Tuesday, February 18, 2020
Review: Joker (2019)
There is only the haves and the have not. Gotham’s privileged few, and those trapped in the city’s underbelly. And it’s the privileged who are calling the shots. In Alan Moore’s 1988 masterpiece The Killing Joke, there is a moment in which Batman’s arch nemesis, the Joker, mentions the “One Bad Day” theory, in which the most sanest of men can be driven completely mad through the act of a single bad day. Proving that under the right circumstances anyone can be like the Joker if pushed to their limits. And maybe deep down inside us all, there in lies a hint of what makes the Joker, Joker.. While not exactly the same for Arthur Fleck in terms of a single bad day, Arthur is a man who has battled his own demons his entire life. We witness his fragile state gradually decline into madness over the course of the film. What happens to a man who dances ever so closely on the very edge of sanity in a city that does not care about helping society’s most vulnerable?
Joker is a deeply unsettling and bleak movie that strives to make you feel an unwavering sense of discomfort throughout. Hanger director Todd Philips, delivers a movie that makes you sympathize with it’s title character but only to a degree. There is most certainly a point in Joker where you, the viewer, realizes that Arthur has crossed a line, and is heading down a path in which there is no return from.
Joker is without question an amazing film. But far from perfect. In my opinion, Joker suffers from number of issues. Most noteworthy being a plot that is hardly original. After having seen it I also conclude that it’s also an overly hyped film. It’s not nearly as violent or as some opponents of the film have sited as “dangerous”. This is a huge misconception of Joker. Disturbing? Yes. Unsettling? Oh you betcha! But violently dangerous? Not even close. The odds of this movie inspiring real life violence is as likely as My Little Pony inspiring the next World War. And if that happens then I’ll gladly eat crow (oh please god don’t let me be wrong!). The movie tends to drag on a bit longer for my liking in it’s second act, but to it’s credit that is easily forgiven with Joaquin Phoenix’s fantastic proformence. While I don’t think the movie itself is deserving to “sweep the Oscars”, I do think it will be a damn crime if Phoenix isn’t at least recognized for his bone chilling performance.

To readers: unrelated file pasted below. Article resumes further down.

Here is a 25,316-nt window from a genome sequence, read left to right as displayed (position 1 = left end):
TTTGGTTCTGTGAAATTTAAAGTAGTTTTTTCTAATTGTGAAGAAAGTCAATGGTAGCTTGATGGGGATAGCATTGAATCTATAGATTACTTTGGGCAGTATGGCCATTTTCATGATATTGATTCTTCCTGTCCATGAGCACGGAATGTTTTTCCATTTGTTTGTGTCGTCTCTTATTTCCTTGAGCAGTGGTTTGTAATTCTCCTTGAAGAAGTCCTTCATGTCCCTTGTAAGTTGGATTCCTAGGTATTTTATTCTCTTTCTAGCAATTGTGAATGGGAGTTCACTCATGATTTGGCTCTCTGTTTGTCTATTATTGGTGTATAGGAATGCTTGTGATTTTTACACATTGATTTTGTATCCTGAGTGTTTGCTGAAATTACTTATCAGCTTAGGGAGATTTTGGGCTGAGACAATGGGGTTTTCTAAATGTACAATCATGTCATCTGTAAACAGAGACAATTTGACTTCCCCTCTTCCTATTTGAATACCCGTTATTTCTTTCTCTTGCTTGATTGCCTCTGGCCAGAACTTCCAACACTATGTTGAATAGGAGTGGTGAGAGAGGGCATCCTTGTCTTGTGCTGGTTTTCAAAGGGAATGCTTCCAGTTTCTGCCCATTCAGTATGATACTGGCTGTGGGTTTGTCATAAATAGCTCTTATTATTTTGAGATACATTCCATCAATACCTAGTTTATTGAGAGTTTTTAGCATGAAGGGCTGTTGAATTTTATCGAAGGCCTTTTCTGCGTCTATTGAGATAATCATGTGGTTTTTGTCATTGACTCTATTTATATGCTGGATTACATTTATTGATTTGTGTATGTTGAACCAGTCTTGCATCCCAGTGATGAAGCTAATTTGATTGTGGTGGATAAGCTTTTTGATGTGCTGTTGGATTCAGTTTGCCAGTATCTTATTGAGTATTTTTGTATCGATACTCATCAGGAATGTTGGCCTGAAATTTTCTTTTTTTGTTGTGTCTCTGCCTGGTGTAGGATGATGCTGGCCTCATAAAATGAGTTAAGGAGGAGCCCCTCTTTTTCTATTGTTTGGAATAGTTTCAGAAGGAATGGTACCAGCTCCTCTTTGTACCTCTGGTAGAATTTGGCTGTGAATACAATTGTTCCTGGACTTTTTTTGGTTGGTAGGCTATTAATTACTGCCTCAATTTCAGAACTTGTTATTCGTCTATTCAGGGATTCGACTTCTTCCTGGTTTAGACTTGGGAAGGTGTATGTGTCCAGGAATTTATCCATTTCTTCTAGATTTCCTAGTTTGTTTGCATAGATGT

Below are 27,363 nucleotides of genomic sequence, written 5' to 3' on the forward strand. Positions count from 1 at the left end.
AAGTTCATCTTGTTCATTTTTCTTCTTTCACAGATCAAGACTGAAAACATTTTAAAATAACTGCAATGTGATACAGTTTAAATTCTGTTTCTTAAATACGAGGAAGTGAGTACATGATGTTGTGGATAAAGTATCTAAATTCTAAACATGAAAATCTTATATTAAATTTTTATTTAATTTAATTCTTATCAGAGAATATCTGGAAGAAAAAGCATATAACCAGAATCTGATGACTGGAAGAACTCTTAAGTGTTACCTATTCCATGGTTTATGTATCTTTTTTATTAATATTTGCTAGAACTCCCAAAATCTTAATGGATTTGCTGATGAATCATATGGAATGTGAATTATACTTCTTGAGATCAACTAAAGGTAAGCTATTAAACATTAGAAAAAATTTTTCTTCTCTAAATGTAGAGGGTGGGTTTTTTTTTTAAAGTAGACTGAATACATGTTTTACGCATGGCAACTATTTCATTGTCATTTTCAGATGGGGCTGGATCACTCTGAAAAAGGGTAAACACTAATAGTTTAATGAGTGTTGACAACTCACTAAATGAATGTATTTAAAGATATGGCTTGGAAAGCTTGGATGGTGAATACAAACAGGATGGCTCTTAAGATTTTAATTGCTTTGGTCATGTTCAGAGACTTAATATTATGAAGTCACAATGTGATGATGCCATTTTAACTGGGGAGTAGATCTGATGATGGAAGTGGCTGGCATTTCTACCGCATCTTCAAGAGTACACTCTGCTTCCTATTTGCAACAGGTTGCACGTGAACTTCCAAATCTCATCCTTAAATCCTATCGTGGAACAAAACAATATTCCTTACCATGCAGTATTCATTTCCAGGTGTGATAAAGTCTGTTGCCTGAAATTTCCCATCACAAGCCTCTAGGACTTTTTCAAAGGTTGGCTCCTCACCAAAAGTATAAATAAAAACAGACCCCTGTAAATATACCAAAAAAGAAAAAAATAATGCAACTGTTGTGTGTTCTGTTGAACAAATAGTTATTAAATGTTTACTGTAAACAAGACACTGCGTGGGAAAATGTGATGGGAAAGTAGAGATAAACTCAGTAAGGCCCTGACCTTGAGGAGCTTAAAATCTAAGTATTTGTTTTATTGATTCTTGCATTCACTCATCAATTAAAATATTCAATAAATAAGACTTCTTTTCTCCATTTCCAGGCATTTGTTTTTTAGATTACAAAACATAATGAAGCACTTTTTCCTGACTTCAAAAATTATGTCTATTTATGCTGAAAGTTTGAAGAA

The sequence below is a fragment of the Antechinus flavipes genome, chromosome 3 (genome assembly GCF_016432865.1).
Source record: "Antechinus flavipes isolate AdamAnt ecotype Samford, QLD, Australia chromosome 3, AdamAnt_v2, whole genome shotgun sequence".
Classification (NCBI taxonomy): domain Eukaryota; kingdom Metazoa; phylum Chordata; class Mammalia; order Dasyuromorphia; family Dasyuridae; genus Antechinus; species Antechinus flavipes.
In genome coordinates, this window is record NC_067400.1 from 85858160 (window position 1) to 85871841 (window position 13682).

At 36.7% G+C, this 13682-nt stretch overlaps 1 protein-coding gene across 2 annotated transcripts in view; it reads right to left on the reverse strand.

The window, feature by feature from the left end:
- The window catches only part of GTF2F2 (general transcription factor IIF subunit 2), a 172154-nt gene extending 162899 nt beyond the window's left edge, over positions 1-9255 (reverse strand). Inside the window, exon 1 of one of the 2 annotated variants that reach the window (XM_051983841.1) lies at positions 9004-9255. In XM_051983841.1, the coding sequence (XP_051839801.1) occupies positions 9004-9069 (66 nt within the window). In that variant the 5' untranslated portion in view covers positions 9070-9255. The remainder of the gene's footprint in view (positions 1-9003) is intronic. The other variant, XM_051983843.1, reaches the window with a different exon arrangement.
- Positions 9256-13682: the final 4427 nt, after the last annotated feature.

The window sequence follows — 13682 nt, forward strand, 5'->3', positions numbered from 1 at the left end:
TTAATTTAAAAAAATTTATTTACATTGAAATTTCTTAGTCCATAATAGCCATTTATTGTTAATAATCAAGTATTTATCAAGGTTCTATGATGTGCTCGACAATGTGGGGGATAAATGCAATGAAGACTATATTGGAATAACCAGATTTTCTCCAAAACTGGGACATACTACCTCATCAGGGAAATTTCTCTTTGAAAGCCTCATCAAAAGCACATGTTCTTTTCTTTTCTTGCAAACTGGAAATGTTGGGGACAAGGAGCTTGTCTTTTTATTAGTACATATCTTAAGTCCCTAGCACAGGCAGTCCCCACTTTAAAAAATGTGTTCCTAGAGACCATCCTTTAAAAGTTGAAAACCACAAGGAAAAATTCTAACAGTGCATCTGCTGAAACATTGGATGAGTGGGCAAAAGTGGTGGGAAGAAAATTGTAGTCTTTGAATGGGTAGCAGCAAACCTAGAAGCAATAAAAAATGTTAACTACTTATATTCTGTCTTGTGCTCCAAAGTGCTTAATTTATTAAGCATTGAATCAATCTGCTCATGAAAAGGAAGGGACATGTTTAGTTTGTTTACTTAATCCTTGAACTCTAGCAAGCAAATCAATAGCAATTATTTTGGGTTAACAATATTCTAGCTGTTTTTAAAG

The cinematography was something I appreciated. Particularly the way the film goes about it’s color schemes. Some scenes have a notably blueish hue, while other scenes have an almost orange like hue. One thing, however that was a bit of a turn off was the fact a chunk of the plot is centered around the Wayne’s. And that Bruce was used as a plot device at one point. As a long time fan of Batman it has always bugged me when there is an attempt to link Batman’s origin with Joker’s. It’s highly possible for these two individuals, Gotham’s Dark Knight, and it’s Clown Prince of Crime, to be arch nemesis that battle through the ages and not be as strongly linked to each other. Especially Batman. Because in my opinion, it feeds into the whole “Chosen One” narrative. This is something Burton misunderstood about Batman. And despite how amazing his 1989 classic is and how much I adore it, I never fully got onboard with the idea that Joker is somehow responsible for making Batman. This is something Nolan understood right away when making The Dark Knight. And sadly, Todd Phillips did not.
Final Verdict: Overall, while it isn’t perfect. Joker is a pretty engaging film that will stick with you for quite some time. It is worth checking out at least once.
Posted by Clifford Kiyabu at 4:10 AM